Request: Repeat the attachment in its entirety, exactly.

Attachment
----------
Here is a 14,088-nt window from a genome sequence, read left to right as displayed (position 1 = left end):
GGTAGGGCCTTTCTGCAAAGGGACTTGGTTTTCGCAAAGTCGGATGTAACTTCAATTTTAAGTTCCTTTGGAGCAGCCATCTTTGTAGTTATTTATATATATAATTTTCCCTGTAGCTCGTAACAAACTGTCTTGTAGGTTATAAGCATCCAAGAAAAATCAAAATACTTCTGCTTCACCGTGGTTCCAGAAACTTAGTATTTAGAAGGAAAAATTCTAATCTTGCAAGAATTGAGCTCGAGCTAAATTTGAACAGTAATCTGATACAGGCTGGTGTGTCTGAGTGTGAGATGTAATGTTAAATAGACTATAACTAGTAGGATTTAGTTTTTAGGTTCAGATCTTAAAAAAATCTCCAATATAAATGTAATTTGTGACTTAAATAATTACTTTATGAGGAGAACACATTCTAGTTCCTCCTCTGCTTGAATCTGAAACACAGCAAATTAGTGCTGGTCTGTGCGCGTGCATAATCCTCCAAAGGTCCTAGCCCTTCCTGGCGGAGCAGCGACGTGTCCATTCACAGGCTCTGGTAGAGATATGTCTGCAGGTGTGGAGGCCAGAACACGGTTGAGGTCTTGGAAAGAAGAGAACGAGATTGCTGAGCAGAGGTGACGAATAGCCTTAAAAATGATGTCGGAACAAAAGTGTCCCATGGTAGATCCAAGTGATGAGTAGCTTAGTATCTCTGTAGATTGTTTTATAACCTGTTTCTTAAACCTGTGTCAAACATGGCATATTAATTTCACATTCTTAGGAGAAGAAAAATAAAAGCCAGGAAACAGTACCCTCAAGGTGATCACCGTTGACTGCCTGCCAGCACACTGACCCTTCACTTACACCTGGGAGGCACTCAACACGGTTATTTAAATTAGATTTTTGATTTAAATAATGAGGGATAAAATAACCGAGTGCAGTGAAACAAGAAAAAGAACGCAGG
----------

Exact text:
Here is a 14,088-nt window from a genome sequence, read left to right as displayed (position 1 = left end):
GGTAGGGCCTTTCTGCAAAGGGACTTGGTTTTCGCAAAGTCGGATGTAACTTCAATTTTAAGTTCCTTTGGAGCAGCCATCTTTGTAGTTATTTATATATATAATTTTCCCTGTAGCTCGTAACAAACTGTCTTGTAGGTTATAAGCATCCAAGAAAAATCAAAATACTTCTGCTTCACCGTGGTTCCAGAAACTTAGTATTTAGAAGGAAAAATTCTAATCTTGCAAGAATTGAGCTCGAGCTAAATTTGAACAGTAATCTGATACAGGCTGGTGTGTCTGAGTGTGAGATGTAATGTTAAATAGACTATAACTAGTAGGATTTAGTTTTTAGGTTCAGATCTTAAAAAAATCTCCAATATAAATGTAATTTGTGACTTAAATAATTACTTTATGAGGAGAACACATTCTAGTTCCTCCTCTGCTTGAATCTGAAACACAGCAAATTAGTGCTGGTCTGTGCGCGTGCATAATCCTCCAAAGGTCCTAGCCCTTCCTGGCGGAGCAGCGACGTGTCCATTCACAGGCTCTGGTAGAGATATGTCTGCAGGTGTGGAGGCCAGAACACGGTTGAGGTCTTGGAAAGAAGAGAACGAGATTGCTGAGCAGAGGTGACGAATAGCCTTAAAAATGATGTCGGAACAAAAGTGTCCCATGGTAGATCCAAGTGATGAGTAGCTTAGTATCTCTGTAGATTGTTTTATAACCTGTTTCTTAAACCTGTGTCAAACATGGCATATTAATTTCACATTCTTAGGAGAAGAAAAATAAAAGCCAGGAAACAGTACCCTCAAGGTGATCACCGTTGACTGCCTGCCAGCACACTGACCCTTCACTTACACCTGGGAGGCACTCAACACGGTTATTTAAATTAGATTTTTGATTTAAATAATGAGGGATAAAATAACCGAGTGCAGTGAAACAAGAAAAAGAACGCAGG